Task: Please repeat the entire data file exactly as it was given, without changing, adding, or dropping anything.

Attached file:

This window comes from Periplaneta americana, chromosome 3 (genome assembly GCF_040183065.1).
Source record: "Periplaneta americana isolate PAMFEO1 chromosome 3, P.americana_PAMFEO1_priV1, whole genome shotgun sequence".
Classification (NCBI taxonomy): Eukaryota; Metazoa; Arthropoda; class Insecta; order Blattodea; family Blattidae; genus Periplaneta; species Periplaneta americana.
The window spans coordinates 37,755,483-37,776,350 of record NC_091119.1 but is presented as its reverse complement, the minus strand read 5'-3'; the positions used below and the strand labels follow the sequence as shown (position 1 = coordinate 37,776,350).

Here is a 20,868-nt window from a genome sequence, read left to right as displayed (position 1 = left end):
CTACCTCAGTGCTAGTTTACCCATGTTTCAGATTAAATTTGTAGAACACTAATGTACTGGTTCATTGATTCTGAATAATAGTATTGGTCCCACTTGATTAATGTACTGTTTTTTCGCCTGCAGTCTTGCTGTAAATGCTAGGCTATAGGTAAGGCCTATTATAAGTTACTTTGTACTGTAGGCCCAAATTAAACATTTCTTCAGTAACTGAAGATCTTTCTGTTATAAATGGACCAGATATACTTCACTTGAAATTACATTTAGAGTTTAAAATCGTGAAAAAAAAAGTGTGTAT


This window comes from Periplaneta americana, chromosome 3 (genome assembly GCF_040183065.1).
Source record: "Periplaneta americana isolate PAMFEO1 chromosome 3, P.americana_PAMFEO1_priV1, whole genome shotgun sequence".
Classification (NCBI taxonomy): Eukaryota; Metazoa; Arthropoda; class Insecta; order Blattodea; family Blattidae; genus Periplaneta; species Periplaneta americana.
The window spans coordinates 37,755,483-37,776,350 of record NC_091119.1 but is presented as its reverse complement, the minus strand read 5'-3'; the positions used below and the strand labels follow the sequence as shown (position 1 = coordinate 37,776,350).

Here is a 20,868-nt window from a genome sequence, read left to right as displayed (position 1 = left end):
CTACCTCAGTGCTAGTTTACCCATGTTTCAGATTAAATTTGTAGAACACTAATGTACTGGTTCATTGATTCTGAATAATAGTATTGGTCCCACTTGATTAATGTACTGTTTTTTCGCCTGCAGTCTTGCTGTAAATGCTAGGCTATAGGTAAGGCCTATTATAAGTTACTTTGTACTGTAGGCCCAAATTAAACATTTCTTCAGTAACTGAAGATCTTTCTGTTATAAATGGACCAGATATACTTCACTTGAAATTACATTTAGAGTTTAAAATCGTGAAAAAAAAAGTGTGTAT